Mooch Wins

By The Aging Rebel

Justin James “Mooch” DeLoretto, a longtime member of the Mongols Motorcycle Club in Oregon, has successfully sued the Oregon Youth Authority.

DeLoretto earned a bachelors degree after he joined the Mongols about a decade ago. In 2015, he enrolled in a program to earn a Master of Social Work degree from George Fox University in Newberg, Oregon. According to his attorney, Michael D. Myers, DeLoretto’s “career objective is to work with gang-affected youth in the criminal justice system.” After he completed his course work, before he could earn his graduate degree, he had to successfully complete an internship.

He applied for and was accepted for an internship at the Youth Authority. Last August, on his second day of work, the Assistant Director of the Youth Authority took DeLoretto’s internship away from him because he had “received complaints from five law enforcement officials about Justin’s presence at OYA due to his Mongols Motorcycle Club membership.” The law enforcement officials have never been named.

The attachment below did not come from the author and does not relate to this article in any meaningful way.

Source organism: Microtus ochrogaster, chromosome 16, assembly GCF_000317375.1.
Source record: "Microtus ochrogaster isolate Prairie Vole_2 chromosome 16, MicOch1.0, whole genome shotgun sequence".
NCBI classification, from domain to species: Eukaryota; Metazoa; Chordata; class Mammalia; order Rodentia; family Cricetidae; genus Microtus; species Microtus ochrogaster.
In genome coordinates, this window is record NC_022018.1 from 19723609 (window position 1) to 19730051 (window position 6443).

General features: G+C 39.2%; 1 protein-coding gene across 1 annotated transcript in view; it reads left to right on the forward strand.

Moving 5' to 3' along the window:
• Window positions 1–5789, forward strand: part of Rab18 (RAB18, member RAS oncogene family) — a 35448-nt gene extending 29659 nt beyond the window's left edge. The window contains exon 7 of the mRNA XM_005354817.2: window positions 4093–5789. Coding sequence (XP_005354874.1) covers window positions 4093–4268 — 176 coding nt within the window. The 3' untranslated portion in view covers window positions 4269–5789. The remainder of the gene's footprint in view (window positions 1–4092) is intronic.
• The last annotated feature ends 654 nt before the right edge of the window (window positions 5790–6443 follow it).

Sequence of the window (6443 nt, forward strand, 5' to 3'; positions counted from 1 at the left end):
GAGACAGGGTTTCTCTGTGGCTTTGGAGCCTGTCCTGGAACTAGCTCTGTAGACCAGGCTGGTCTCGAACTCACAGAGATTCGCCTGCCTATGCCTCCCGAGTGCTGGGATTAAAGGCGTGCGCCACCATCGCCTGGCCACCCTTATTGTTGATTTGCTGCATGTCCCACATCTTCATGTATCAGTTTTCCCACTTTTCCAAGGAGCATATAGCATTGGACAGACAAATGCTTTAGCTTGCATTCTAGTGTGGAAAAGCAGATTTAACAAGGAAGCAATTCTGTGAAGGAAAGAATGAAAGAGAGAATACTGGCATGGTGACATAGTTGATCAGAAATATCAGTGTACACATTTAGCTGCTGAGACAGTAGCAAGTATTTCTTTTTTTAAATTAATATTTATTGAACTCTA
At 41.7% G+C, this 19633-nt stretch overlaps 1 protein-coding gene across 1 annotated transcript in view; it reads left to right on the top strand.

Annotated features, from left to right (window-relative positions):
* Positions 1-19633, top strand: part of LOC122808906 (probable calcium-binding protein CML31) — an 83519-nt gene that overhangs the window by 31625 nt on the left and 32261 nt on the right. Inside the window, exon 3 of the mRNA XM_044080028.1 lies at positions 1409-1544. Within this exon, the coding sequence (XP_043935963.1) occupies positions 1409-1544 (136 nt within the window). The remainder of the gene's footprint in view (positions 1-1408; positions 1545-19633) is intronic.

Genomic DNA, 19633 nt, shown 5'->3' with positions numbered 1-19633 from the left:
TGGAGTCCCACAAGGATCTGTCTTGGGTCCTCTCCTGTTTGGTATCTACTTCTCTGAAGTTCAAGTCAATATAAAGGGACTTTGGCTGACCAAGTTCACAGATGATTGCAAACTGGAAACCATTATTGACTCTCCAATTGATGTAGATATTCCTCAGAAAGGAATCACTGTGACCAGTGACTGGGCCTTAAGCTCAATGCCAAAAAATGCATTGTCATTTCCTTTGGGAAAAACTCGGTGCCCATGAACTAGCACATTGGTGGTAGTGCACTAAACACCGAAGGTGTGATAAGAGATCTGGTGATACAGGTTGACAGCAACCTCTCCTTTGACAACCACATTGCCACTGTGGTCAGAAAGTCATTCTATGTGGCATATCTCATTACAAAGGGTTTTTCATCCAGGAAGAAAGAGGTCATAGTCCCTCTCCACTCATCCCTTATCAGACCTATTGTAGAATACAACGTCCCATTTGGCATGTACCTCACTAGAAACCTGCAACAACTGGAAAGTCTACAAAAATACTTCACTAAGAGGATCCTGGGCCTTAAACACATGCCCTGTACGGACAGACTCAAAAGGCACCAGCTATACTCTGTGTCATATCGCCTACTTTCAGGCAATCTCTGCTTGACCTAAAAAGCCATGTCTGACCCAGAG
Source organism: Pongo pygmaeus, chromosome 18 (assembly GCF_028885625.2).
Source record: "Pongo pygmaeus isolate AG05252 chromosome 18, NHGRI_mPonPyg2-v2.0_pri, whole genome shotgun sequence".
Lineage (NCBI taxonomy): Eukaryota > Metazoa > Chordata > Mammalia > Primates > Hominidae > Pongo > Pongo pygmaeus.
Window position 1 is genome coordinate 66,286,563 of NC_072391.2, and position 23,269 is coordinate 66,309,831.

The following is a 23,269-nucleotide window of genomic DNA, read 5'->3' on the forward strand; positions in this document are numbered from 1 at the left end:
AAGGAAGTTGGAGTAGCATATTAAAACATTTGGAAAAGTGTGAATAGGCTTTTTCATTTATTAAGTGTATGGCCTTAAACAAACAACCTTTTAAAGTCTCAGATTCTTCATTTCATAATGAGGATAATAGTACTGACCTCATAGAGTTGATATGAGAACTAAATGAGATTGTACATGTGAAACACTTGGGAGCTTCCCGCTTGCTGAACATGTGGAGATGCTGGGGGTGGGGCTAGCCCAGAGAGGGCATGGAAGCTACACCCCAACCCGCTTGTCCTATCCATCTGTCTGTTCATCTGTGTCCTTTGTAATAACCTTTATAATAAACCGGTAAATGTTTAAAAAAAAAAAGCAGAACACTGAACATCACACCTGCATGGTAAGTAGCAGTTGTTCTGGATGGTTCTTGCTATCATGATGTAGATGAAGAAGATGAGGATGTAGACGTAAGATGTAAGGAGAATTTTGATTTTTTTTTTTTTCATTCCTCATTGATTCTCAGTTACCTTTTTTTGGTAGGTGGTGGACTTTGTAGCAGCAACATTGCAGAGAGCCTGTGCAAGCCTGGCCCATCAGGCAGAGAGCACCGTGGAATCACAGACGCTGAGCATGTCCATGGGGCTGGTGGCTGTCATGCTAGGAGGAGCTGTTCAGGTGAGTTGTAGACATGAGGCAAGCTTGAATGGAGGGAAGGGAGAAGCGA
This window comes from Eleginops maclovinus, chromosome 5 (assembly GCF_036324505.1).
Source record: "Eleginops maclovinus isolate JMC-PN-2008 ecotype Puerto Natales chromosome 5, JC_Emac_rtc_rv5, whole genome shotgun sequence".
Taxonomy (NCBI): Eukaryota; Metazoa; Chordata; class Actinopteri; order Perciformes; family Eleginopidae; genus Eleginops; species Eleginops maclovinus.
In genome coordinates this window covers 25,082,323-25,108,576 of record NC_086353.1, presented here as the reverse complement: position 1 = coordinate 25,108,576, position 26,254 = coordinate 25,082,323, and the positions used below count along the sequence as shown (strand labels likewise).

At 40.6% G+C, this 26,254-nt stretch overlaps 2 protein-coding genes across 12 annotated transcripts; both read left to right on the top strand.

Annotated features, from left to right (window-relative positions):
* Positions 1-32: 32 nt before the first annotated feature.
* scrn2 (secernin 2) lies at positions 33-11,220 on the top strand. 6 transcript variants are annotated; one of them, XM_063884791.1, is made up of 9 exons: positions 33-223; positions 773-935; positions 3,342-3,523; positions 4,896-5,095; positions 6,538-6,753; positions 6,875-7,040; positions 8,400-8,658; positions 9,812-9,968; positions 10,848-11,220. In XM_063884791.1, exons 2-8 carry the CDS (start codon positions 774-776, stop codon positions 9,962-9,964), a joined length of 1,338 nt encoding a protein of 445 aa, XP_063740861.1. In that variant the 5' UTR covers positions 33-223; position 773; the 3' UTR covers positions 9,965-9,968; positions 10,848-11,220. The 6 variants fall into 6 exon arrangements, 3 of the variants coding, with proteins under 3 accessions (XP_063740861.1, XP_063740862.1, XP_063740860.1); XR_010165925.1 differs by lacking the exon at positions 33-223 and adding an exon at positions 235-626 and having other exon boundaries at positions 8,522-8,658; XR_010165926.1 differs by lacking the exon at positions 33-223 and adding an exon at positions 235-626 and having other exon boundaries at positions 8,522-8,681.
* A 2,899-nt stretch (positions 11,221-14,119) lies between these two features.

Talking Back

DeLoretto thought he should be judged on who he is, rather than the gossip faceless and anonymous policemen share, so he sued. Through his lawyer, DeLoretto complained that his “internship was terminated solely because of his Mongols Motorcycle Club membership.” That, “undisclosed law enforcement officials told OYA that they wanted and expected Justin’s internship to be terminated because of his Mongols Motorcycle Club membership.” And that, “termination of employment for exercising freedom of speech, expression and association violates the First Amendment’s protection from government intrusion on these guaranteed constitutional rights.”

DeLoretto was able to fulfill his degree requirements by participating in an Oregon Department of Human Service internship. He was awarded his graduate degree on April 29 and later this spring he reached a settlement with the Youth Authority that awarded him $1,001 and lawyers fees.

Myers told the Eugene Register-Guard that the case “was about the principle rather than the money.”

Steve Pineda